I suppose as I’m a business coach it’s inevitable that, from time to time, someone asks me can I help them with developing a business plan.
I know the theory of business plans and have done or helped with more than one or two in my time, so I don’t have a problem with outlining what I think should be in such a plan. However, from studying various models for business plans, I’m aware that there are different approaches. I’ve noticed also that some models seem designed to be overwhelming for the average small business owner.
In the past I’ve gone out and bought books on writing business plans and wondered why they did not seem to help me very much. My hunch is that I wanted a quick, fill-in-the-boxes solution. I no longer think that’s possible.
Some people outsource the process and get someone else to do a business plan for them. That could be a good approach and is probably better than nothing, but even there it is crucial that the business owner is an active participant in the planning process and is able to really sign on to the plan as eventually presented by the external firm or consultant.
That’s because, even though some businesses are similar and there are some general principles that can be applied to the business planning process, each of us comes to a business, or find ourselves running one, with different skillsets and training, different hopes and expectations and in a variety of external circumstances. One kind of business plan will not fit all circumstances.
But even (especially?) if planning does not come naturally to it and we just want to “get on with the job”, some quality time spent planning can save a lot of confusion and heartache down the track.
Some business planning tools I’ve found helpful (three from government – your tax dollars at work!) are:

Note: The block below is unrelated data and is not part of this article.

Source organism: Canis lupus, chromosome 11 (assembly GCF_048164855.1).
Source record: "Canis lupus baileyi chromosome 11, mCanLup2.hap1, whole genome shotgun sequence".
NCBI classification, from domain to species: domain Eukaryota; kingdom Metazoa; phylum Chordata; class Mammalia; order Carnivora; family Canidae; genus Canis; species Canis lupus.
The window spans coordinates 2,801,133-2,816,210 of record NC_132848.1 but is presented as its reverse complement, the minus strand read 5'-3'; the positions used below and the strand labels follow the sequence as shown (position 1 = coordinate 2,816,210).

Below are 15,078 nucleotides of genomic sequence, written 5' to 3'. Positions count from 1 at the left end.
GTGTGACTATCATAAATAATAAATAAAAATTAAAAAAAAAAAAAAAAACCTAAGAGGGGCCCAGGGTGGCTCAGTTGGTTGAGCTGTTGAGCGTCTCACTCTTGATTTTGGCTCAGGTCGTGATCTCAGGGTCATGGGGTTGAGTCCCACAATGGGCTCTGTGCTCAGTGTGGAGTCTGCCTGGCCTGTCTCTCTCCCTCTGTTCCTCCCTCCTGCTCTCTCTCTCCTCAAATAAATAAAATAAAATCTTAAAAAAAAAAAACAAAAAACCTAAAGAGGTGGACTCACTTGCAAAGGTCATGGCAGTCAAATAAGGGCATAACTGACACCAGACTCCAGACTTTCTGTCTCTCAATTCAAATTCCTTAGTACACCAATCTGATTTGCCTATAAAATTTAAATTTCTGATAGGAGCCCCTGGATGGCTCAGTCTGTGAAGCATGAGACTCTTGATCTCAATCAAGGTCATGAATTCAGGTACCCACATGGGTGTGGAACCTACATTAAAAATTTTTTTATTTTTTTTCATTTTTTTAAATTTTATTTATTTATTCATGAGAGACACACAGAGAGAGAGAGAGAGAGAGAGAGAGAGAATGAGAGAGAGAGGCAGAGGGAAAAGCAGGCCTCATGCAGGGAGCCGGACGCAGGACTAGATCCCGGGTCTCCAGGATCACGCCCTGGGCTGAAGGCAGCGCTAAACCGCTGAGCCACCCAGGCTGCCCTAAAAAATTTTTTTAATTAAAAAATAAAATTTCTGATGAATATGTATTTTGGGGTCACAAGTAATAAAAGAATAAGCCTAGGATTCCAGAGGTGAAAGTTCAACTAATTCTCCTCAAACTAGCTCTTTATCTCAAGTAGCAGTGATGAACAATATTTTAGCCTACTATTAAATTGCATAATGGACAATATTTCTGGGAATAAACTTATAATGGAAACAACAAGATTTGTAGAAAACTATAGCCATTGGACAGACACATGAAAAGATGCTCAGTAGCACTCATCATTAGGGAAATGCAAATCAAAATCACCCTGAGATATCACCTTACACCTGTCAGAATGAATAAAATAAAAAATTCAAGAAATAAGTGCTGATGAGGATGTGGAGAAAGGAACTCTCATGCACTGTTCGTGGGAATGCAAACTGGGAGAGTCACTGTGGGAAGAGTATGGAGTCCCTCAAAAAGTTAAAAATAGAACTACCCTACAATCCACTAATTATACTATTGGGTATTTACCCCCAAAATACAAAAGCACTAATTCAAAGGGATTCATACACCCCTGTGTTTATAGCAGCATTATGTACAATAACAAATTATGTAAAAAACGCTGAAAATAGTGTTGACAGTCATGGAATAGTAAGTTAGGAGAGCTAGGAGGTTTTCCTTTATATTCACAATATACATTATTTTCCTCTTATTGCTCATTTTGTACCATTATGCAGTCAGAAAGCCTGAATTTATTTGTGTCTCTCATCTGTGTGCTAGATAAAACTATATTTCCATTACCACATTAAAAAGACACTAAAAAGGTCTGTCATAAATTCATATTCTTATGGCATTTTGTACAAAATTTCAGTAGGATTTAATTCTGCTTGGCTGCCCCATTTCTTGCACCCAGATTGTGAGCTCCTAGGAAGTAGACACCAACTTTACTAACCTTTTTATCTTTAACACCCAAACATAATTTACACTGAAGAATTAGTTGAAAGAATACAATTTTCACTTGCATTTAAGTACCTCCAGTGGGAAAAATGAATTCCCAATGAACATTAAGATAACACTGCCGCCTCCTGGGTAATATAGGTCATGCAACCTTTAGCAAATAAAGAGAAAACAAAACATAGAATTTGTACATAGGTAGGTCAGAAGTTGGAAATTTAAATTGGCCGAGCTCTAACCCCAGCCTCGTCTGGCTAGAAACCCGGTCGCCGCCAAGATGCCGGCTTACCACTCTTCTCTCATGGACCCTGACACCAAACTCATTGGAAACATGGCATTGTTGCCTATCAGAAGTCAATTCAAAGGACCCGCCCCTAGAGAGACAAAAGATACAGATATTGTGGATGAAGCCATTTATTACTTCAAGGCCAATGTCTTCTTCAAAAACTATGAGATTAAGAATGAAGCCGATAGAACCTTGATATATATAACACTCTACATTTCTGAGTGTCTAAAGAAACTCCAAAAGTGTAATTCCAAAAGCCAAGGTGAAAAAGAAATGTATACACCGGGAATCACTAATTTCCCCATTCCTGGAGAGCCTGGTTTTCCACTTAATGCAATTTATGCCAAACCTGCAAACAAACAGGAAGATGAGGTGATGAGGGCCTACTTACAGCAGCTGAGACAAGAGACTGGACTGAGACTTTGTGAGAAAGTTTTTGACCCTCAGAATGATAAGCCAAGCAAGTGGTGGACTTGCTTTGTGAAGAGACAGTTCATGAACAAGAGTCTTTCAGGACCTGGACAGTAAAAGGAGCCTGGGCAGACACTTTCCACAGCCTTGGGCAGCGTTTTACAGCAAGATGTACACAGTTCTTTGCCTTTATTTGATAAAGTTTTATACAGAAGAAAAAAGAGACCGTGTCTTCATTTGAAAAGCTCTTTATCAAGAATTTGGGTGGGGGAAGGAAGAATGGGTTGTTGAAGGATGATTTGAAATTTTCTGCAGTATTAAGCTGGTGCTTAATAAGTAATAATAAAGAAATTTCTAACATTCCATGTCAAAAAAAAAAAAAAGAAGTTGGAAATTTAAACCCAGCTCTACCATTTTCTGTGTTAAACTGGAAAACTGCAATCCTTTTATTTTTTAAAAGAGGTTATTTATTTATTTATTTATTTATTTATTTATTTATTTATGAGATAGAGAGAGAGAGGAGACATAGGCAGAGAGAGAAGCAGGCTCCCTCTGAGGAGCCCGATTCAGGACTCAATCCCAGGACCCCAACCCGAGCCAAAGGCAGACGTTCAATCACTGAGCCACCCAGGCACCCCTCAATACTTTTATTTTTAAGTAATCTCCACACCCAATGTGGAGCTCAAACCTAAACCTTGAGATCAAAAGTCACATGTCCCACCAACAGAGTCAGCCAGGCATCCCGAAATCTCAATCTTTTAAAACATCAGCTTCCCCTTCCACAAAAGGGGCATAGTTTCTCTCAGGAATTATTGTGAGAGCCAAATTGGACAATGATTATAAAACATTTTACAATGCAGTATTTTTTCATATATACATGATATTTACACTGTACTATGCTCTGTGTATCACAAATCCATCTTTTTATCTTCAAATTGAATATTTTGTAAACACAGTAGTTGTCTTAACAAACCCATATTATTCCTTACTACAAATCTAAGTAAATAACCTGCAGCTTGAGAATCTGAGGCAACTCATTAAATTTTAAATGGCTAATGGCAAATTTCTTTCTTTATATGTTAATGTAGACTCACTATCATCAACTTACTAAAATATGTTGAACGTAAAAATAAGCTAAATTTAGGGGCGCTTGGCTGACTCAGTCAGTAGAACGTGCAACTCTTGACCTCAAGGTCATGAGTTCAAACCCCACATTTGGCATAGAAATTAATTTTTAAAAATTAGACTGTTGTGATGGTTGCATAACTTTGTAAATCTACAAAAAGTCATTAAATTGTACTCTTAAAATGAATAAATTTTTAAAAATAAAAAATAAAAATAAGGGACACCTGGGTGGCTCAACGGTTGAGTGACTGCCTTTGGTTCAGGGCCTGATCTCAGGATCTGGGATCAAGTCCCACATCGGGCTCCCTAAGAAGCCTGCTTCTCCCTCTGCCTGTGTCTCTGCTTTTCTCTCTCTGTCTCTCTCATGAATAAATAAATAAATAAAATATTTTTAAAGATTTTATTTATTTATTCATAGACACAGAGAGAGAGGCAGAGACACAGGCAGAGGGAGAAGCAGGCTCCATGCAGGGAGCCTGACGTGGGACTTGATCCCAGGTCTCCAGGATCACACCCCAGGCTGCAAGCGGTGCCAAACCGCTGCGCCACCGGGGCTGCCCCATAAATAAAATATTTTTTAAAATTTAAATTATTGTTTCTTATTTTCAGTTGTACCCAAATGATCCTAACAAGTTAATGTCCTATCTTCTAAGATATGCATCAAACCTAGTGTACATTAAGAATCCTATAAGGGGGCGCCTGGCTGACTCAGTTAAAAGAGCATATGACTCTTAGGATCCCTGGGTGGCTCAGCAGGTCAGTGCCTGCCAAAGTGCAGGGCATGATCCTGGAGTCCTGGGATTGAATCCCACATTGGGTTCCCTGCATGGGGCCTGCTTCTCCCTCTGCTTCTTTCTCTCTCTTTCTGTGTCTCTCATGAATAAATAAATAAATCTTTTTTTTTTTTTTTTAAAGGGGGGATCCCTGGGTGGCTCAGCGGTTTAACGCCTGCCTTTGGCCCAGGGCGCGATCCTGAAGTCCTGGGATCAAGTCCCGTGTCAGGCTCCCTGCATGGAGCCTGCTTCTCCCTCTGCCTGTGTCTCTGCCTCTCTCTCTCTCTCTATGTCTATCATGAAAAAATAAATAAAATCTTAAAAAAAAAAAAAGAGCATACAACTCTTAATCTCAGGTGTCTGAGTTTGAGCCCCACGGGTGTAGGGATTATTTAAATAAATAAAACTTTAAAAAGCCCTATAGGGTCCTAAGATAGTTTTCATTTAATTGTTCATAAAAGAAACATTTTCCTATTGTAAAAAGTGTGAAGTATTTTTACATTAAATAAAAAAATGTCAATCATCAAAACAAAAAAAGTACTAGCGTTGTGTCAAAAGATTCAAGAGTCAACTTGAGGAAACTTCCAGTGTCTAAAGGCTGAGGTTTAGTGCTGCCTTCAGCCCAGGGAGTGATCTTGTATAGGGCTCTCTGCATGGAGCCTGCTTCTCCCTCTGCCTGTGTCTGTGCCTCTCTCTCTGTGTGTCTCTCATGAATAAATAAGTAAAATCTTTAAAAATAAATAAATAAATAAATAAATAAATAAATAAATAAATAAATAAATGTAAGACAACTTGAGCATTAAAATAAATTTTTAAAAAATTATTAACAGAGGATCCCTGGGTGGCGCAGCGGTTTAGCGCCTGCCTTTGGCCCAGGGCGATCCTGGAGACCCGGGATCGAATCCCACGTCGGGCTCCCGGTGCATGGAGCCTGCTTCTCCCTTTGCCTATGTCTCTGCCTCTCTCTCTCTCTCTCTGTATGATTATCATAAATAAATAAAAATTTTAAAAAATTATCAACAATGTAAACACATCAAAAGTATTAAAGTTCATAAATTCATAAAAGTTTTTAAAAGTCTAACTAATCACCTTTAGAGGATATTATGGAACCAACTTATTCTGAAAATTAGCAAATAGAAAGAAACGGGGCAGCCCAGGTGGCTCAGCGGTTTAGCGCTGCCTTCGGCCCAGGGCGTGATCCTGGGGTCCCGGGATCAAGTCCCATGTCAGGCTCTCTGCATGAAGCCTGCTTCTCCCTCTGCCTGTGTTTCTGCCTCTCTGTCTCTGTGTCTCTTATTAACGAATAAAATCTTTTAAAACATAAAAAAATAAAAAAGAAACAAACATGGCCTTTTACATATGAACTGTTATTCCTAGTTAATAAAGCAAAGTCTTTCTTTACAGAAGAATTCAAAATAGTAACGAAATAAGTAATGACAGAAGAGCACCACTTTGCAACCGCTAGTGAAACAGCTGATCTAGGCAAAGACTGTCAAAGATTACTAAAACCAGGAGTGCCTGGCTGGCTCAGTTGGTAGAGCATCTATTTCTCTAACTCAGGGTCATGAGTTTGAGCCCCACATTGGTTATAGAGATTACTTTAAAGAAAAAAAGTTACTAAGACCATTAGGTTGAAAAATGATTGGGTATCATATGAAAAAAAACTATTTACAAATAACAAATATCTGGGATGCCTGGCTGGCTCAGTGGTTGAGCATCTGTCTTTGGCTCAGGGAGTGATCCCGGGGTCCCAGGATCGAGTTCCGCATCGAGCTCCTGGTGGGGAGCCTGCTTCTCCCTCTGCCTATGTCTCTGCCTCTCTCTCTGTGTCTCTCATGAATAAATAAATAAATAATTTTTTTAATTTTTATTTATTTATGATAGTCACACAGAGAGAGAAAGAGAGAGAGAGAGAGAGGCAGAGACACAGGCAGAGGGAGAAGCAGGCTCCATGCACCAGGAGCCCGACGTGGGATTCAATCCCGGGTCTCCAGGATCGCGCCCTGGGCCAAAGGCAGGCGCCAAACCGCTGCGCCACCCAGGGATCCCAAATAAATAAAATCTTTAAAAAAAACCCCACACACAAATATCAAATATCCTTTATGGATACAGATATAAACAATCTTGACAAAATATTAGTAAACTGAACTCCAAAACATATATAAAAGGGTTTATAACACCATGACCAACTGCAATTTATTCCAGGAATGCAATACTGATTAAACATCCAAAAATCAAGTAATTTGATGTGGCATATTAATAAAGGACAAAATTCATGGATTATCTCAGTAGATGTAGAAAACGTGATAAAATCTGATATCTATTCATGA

- the US Small Business Administration (SBA) Small Business Planner – this is a really valuable document, completely accessible, comprehensive, practical and including an outline of a business plan and sample business plans
- Canada Business’s Business Plan Guide which includes a link to the Interactive Business Planner (to use which you have to register)
- the Australian Federal Government’s How Do I Write a Business Plan?, which has excellent guides and downloadable templates
- the NEBS Business Planning Template – another interactive planner, a very neat, interactive tool, where you enter your details and save the data, section by section (note: you need to save the eventual document separately to your own computer, say as a Word document, as it is not kept on the website) – thanks to Douglas Kersten for the link
From personal experience, I suggest that you read through, choose one of these that seems to speak best to how you think and then work through it, rather than trying to amass a whole lot of information about business planning.
The biggest challenge I’ve found in doing business plans is in being really honest with yourself about what you are proposing to do and what the challenges are. Any of the template systems on offer will give you the framework to do that. Regrettably, none of the templates will do the thinking for us.